1st Edition

Miscommunicating the COVID-19 Pandemic An Asian Perspective

    250 Pages 15 B/W Illustrations
    by Routledge

    This book tackles the infodemic—the rapid, widespread diffusion of false, misleading, or inaccurate information about the disease and its ramifications—triggered by the COVID-19 pandemic. With a focus on four Asian societies, the book compares and analyzes the spread of COVID-19 misinformation and its broad impacts on the public in Beijing, Hong Kong, Taipei, and Singapore.

    Providing both a comprehensive overview of the phenomenon of misinformation and cross-societal analyses of patterns, the book features in-depth analyses of the prevalence of COVID-19 misinformation and engagement and explores its consequences in an Asian context. The book sheds lights on these key questions:

    • What types of infodemic messages circulate widely on popular social media platforms?
    • What factors account for exposure to and engagement with debunked yet popular COVID-19 misinformation?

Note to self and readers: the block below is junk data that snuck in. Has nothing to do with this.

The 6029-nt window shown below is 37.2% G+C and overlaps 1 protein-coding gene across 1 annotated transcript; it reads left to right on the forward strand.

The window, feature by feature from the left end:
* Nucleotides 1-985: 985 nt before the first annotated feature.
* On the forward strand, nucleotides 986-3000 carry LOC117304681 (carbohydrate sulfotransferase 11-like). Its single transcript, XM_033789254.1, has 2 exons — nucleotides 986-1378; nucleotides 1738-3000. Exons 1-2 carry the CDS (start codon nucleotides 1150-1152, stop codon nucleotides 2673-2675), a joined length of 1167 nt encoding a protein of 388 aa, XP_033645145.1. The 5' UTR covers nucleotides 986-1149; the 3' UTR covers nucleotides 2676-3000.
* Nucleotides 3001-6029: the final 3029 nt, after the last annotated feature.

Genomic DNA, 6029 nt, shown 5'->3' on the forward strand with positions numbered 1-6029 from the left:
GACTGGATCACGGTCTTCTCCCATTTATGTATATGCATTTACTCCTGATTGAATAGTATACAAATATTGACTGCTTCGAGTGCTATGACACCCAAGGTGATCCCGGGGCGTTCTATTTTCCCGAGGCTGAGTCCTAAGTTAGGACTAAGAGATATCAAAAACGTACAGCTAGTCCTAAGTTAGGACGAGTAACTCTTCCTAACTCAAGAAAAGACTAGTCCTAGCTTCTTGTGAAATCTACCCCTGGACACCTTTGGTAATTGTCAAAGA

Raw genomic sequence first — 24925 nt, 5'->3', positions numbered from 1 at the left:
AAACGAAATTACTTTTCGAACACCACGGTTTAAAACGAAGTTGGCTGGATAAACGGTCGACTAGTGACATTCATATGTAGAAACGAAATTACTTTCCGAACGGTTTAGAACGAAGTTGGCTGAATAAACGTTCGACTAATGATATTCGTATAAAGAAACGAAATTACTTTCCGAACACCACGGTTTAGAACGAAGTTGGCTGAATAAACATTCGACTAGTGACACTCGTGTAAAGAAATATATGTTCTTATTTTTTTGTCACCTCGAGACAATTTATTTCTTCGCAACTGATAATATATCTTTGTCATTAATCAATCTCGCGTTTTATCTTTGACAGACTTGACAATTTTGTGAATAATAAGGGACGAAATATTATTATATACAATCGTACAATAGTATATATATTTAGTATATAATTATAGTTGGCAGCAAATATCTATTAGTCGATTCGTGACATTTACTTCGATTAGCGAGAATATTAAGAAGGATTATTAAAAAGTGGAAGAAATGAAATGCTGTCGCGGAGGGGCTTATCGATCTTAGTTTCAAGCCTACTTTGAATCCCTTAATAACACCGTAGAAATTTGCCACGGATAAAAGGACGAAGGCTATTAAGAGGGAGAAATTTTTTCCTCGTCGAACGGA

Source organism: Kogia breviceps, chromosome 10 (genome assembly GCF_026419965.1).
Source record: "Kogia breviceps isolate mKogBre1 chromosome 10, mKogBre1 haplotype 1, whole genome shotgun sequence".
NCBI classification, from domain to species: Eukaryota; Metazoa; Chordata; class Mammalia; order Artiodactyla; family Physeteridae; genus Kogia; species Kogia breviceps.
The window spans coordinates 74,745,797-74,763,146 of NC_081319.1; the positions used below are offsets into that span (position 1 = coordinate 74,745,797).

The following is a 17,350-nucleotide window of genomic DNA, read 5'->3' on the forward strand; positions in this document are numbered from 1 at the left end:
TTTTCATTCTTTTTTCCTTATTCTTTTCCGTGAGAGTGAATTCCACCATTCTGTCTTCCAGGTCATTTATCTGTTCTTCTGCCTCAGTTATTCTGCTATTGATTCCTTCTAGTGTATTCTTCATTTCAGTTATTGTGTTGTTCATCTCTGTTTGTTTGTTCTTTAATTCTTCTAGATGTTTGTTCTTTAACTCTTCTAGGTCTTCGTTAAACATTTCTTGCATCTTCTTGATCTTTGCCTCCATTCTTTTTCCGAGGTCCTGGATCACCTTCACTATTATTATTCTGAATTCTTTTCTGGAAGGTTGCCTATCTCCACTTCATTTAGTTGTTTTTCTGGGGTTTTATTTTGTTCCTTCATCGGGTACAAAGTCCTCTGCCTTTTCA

• How does exposure to widely circulated COVID-19 misinformation affect people’s beliefs, attitudes, and adoption of preventive measures to cope with the pandemic?
    • How do macro social differences condition the diffusion and impacts of COVID-19 misinformation?
    • What intervention strategies can counter the misinformation?

    Presenting scientific insights and empirical findings on the pressing issues about infodemic, this book will be of great interest to students and researchers of communication studies, political science, public health, crisis communication, and Asian Studies, as well as policymakers and practitioners who wish to acquire cutting-edge, evidence-based knowledge about combating misinformation during a global pandemic.

    List of contributors